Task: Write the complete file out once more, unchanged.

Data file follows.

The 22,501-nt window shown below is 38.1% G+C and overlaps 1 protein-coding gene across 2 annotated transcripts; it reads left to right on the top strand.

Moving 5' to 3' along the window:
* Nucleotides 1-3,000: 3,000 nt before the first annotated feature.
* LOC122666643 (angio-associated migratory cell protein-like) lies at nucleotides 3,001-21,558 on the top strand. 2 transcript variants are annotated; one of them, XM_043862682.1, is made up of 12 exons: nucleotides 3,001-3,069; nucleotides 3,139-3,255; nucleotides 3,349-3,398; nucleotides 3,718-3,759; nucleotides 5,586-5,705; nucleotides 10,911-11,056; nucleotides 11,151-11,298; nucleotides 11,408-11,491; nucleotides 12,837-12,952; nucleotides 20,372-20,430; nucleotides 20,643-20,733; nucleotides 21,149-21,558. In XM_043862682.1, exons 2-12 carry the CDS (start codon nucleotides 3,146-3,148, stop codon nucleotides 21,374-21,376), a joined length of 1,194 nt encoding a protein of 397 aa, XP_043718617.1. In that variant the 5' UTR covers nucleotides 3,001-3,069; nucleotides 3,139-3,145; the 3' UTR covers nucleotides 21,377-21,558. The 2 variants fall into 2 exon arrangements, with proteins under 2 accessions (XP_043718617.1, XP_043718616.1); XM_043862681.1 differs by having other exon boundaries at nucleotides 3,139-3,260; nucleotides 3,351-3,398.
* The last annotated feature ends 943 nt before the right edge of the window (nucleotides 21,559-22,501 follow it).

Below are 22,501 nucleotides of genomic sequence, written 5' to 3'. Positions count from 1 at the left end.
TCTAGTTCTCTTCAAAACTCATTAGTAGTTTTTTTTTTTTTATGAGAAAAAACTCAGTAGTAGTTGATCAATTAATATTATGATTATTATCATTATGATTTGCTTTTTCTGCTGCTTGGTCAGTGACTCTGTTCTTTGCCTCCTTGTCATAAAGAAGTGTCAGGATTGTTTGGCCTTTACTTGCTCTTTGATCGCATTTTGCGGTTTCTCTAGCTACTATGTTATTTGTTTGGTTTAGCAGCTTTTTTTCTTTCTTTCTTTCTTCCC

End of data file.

The 22,501-nt window shown below is 38.1% G+C and overlaps 1 protein-coding gene across 2 annotated transcripts; it reads left to right on the top strand.

Moving 5' to 3' along the window:
* Nucleotides 1-3,000: 3,000 nt before the first annotated feature.
* LOC122666643 (angio-associated migratory cell protein-like) lies at nucleotides 3,001-21,558 on the top strand. 2 transcript variants are annotated; one of them, XM_043862682.1, is made up of 12 exons: nucleotides 3,001-3,069; nucleotides 3,139-3,255; nucleotides 3,349-3,398; nucleotides 3,718-3,759; nucleotides 5,586-5,705; nucleotides 10,911-11,056; nucleotides 11,151-11,298; nucleotides 11,408-11,491; nucleotides 12,837-12,952; nucleotides 20,372-20,430; nucleotides 20,643-20,733; nucleotides 21,149-21,558. In XM_043862682.1, exons 2-12 carry the CDS (start codon nucleotides 3,146-3,148, stop codon nucleotides 21,374-21,376), a joined length of 1,194 nt encoding a protein of 397 aa, XP_043718617.1. In that variant the 5' UTR covers nucleotides 3,001-3,069; nucleotides 3,139-3,145; the 3' UTR covers nucleotides 21,377-21,558. The 2 variants fall into 2 exon arrangements, with proteins under 2 accessions (XP_043718617.1, XP_043718616.1); XM_043862681.1 differs by having other exon boundaries at nucleotides 3,139-3,260; nucleotides 3,351-3,398.
* The last annotated feature ends 943 nt before the right edge of the window (nucleotides 21,559-22,501 follow it).

Below are 22,501 nucleotides of genomic sequence, written 5' to 3'. Positions count from 1 at the left end.
TCTAGTTCTCTTCAAAACTCATTAGTAGTTTTTTTTTTTTTATGAGAAAAAACTCAGTAGTAGTTGATCAATTAATATTATGATTATTATCATTATGATTTGCTTTTTCTGCTGCTTGGTCAGTGACTCTGTTCTTTGCCTCCTTGTCATAAAGAAGTGTCAGGATTGTTTGGCCTTTACTTGCTCTTTGATCGCATTTTGCGGTTTCTCTAGCTACTATGTTATTTGTTTGGTTTAGCAGCTTTTTTTCTTTCTTTCTTTCTTCCC